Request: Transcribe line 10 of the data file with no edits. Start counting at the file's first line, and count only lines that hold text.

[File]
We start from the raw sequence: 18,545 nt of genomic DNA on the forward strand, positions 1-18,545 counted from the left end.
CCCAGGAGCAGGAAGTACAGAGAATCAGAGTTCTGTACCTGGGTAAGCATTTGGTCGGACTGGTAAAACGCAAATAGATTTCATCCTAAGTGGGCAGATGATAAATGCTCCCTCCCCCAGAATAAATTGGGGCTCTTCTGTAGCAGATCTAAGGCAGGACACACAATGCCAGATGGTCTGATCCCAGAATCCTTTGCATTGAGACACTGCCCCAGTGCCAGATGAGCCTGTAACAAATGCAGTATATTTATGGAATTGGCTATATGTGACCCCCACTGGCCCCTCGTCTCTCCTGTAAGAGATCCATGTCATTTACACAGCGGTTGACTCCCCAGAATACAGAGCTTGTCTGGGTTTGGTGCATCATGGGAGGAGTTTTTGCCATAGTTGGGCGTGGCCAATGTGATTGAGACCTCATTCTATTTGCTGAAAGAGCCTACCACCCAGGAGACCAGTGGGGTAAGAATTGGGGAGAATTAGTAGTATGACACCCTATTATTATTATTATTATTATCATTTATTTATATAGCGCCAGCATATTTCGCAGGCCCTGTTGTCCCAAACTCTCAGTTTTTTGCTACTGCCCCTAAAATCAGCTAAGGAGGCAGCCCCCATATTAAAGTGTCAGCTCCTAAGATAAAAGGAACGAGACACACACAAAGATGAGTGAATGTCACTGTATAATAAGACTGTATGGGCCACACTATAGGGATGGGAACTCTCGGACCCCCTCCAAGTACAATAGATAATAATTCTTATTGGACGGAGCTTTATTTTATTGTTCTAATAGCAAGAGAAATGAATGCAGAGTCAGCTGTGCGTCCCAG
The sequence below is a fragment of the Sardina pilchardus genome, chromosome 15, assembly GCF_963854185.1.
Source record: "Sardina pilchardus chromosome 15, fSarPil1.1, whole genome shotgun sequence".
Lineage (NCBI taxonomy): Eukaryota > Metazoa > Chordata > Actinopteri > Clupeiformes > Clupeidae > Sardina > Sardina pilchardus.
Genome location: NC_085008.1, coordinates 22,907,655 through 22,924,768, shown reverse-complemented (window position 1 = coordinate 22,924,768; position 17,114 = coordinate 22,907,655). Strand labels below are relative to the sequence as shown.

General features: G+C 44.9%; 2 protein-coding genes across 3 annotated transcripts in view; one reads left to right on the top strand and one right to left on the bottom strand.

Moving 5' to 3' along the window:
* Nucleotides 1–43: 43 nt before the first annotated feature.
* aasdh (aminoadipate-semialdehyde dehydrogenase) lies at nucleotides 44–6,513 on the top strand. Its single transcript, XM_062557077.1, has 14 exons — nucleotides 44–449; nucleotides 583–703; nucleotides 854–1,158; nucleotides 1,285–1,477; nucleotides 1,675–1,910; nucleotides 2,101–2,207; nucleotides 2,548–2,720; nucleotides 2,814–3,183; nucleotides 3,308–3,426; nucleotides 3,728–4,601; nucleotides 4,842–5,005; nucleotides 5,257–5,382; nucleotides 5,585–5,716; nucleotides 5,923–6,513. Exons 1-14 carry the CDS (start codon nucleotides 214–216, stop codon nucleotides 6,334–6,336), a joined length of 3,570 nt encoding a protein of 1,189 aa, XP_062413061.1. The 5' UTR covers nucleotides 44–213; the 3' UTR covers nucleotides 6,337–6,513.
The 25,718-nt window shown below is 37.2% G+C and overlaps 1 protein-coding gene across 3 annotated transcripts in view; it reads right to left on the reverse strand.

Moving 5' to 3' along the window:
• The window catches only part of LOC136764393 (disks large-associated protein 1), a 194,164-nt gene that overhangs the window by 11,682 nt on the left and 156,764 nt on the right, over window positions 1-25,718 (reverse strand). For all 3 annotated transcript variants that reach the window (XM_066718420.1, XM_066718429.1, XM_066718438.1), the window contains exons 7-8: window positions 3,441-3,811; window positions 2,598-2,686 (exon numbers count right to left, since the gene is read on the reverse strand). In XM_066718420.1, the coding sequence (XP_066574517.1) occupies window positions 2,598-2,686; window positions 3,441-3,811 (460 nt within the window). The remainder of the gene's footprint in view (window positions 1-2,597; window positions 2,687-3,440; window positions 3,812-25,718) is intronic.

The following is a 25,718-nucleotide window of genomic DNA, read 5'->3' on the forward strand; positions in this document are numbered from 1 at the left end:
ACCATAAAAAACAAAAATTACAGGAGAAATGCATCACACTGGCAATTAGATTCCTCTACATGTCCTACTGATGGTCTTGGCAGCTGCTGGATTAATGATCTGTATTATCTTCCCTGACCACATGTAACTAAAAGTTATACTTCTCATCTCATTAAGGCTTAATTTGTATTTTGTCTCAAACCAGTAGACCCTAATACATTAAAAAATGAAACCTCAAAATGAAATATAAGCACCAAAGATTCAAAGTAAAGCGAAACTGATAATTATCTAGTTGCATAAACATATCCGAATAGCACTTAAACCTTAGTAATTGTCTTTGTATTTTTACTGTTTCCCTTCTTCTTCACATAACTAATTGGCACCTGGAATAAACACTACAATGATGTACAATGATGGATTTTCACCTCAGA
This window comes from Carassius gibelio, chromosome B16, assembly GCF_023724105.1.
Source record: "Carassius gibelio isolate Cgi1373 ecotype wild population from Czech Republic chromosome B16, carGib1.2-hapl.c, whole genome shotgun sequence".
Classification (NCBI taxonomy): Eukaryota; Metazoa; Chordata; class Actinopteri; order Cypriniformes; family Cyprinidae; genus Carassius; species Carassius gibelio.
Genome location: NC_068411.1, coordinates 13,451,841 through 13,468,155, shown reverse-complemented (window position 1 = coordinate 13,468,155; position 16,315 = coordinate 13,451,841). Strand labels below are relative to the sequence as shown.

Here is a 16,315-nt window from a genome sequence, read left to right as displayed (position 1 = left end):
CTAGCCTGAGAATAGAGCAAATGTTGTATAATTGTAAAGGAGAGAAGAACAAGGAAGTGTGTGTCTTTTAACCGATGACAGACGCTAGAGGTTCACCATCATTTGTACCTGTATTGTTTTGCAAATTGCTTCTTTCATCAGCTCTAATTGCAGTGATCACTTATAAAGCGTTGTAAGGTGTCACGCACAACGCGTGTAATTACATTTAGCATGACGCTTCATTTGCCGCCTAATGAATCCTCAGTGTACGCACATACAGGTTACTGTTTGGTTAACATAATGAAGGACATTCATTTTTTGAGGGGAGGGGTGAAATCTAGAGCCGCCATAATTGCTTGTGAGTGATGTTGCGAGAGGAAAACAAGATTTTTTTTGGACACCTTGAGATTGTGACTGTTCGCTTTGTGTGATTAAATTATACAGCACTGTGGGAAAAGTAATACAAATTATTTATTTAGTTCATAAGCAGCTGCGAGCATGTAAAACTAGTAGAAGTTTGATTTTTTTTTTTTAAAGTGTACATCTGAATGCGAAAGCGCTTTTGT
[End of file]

* aasdh (aminoadipate-semialdehyde dehydrogenase) lies at nucleotides 44–6,513 on the top strand. Its single transcript, XM_062557077.1, has 14 exons — nucleotides 44–449; nucleotides 583–703; nucleotides 854–1,158; nucleotides 1,285–1,477; nucleotides 1,675–1,910; nucleotides 2,101–2,207; nucleotides 2,548–2,720; nucleotides 2,814–3,183; nucleotides 3,308–3,426; nucleotides 3,728–4,601; nucleotides 4,842–5,005; nucleotides 5,257–5,382; nucleotides 5,585–5,716; nucleotides 5,923–6,513. Exons 1-14 carry the CDS (start codon nucleotides 214–216, stop codon nucleotides 6,334–6,336), a joined length of 3,570 nt encoding a protein of 1,189 aa, XP_062413061.1. The 5' UTR covers nucleotides 44–213; the 3' UTR covers nucleotides 6,337–6,513.